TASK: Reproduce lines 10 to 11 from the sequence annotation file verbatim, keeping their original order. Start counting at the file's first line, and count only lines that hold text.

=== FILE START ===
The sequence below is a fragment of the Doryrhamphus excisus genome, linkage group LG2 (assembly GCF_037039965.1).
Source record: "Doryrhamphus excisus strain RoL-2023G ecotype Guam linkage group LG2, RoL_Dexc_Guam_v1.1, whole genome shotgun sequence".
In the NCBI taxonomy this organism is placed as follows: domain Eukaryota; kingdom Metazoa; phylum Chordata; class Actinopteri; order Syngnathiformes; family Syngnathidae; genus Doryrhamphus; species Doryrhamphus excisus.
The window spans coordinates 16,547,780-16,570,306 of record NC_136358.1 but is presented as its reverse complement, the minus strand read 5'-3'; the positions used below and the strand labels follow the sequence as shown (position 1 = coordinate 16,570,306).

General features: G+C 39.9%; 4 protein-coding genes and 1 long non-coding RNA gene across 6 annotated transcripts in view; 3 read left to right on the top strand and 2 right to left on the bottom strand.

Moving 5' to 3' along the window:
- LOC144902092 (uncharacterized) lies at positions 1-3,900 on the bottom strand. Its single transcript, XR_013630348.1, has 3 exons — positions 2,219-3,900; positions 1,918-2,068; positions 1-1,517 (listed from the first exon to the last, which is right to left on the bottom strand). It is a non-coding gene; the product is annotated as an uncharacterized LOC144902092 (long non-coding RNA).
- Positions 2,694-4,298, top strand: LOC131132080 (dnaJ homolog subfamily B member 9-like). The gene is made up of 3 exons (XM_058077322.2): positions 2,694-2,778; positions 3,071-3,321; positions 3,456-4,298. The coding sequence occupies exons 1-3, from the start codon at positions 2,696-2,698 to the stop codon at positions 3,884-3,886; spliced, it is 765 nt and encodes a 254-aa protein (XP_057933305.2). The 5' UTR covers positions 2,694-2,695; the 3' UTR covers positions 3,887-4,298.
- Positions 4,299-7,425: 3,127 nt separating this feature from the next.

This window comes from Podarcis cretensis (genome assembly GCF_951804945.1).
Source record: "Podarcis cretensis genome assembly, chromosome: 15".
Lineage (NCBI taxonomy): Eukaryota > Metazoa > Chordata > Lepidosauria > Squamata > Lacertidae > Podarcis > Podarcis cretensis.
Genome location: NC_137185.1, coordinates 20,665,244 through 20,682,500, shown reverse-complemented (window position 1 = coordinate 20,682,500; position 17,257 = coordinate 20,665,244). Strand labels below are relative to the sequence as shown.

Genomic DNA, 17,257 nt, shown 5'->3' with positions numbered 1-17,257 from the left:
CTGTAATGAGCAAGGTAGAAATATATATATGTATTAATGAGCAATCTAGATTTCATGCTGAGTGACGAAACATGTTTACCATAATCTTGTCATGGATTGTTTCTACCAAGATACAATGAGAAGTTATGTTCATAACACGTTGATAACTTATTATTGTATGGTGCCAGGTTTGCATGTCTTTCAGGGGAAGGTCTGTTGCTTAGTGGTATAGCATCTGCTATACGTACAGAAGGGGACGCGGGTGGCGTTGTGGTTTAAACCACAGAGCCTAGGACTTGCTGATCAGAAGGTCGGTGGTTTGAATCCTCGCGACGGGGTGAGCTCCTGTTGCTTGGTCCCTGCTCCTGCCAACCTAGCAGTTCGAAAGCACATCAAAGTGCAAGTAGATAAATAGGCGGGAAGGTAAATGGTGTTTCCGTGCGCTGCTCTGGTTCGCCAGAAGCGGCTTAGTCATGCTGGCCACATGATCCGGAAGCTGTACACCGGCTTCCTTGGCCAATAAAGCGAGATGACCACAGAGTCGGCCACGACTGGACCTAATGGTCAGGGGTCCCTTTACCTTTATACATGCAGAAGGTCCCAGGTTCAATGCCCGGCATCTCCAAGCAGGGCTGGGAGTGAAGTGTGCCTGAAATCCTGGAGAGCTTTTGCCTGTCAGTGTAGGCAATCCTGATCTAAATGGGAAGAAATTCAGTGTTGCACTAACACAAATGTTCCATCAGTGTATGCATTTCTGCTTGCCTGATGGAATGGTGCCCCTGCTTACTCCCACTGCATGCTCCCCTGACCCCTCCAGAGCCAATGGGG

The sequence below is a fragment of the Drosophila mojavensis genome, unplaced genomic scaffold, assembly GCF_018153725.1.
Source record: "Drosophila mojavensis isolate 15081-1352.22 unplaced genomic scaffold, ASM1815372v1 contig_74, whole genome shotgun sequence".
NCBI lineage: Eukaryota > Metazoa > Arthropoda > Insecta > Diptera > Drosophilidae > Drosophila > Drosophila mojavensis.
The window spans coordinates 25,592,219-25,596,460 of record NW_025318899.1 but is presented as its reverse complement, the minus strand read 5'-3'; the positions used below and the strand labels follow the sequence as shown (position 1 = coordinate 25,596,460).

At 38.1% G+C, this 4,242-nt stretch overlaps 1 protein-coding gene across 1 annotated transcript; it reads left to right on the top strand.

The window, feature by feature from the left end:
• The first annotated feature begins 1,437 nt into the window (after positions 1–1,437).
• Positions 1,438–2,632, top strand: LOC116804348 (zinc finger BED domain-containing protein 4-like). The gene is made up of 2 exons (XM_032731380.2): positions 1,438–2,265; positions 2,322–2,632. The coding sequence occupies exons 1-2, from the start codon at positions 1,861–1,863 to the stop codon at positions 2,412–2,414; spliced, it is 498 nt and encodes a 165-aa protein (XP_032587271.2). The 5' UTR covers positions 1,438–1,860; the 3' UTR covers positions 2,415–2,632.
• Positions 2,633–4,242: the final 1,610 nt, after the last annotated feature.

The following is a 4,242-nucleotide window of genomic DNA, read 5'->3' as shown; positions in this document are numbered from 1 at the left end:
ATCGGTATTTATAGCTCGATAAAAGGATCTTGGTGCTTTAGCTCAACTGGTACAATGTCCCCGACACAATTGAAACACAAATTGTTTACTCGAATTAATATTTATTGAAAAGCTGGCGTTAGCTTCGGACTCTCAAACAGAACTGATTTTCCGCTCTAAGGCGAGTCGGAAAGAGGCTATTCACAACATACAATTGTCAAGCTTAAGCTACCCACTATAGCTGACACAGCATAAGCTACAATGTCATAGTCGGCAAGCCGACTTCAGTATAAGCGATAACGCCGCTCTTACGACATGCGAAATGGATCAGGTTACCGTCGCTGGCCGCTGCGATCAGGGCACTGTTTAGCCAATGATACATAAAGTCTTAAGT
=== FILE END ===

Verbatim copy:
This window comes from Podarcis cretensis (genome assembly GCF_951804945.1).
Source record: "Podarcis cretensis genome assembly, chromosome: 15".